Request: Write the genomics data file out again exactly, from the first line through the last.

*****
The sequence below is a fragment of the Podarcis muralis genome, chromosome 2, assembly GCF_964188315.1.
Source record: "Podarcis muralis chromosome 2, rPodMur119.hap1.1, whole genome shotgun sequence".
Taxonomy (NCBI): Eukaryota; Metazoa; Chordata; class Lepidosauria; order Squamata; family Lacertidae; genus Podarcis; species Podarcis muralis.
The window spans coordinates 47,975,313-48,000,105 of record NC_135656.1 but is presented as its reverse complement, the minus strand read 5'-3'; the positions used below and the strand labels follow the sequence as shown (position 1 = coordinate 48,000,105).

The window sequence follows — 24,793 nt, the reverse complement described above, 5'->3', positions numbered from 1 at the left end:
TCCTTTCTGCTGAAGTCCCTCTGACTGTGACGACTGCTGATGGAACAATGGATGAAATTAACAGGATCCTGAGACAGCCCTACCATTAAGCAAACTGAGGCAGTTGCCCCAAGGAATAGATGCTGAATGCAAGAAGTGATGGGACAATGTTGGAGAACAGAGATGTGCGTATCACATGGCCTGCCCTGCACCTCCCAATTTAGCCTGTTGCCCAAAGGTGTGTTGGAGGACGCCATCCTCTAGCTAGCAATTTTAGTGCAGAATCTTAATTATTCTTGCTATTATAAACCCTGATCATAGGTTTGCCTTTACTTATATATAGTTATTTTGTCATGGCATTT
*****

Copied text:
The sequence below is a fragment of the Podarcis muralis genome, chromosome 2, assembly GCF_964188315.1.
Source record: "Podarcis muralis chromosome 2, rPodMur119.hap1.1, whole genome shotgun sequence".
Taxonomy (NCBI): Eukaryota; Metazoa; Chordata; class Lepidosauria; order Squamata; family Lacertidae; genus Podarcis; species Podarcis muralis.
The window spans coordinates 47,975,313-48,000,105 of record NC_135656.1 but is presented as its reverse complement, the minus strand read 5'-3'; the positions used below and the strand labels follow the sequence as shown (position 1 = coordinate 48,000,105).

The window sequence follows — 24,793 nt, the reverse complement described above, 5'->3', positions numbered from 1 at the left end:
TCCTTTCTGCTGAAGTCCCTCTGACTGTGACGACTGCTGATGGAACAATGGATGAAATTAACAGGATCCTGAGACAGCCCTACCATTAAGCAAACTGAGGCAGTTGCCCCAAGGAATAGATGCTGAATGCAAGAAGTGATGGGACAATGTTGGAGAACAGAGATGTGCGTATCACATGGCCTGCCCTGCACCTCCCAATTTAGCCTGTTGCCCAAAGGTGTGTTGGAGGACGCCATCCTCTAGCTAGCAATTTTAGTGCAGAATCTTAATTATTCTTGCTATTATAAACCCTGATCATAGGTTTGCCTTTACTTATATATAGTTATTTTGTCATGGCATTT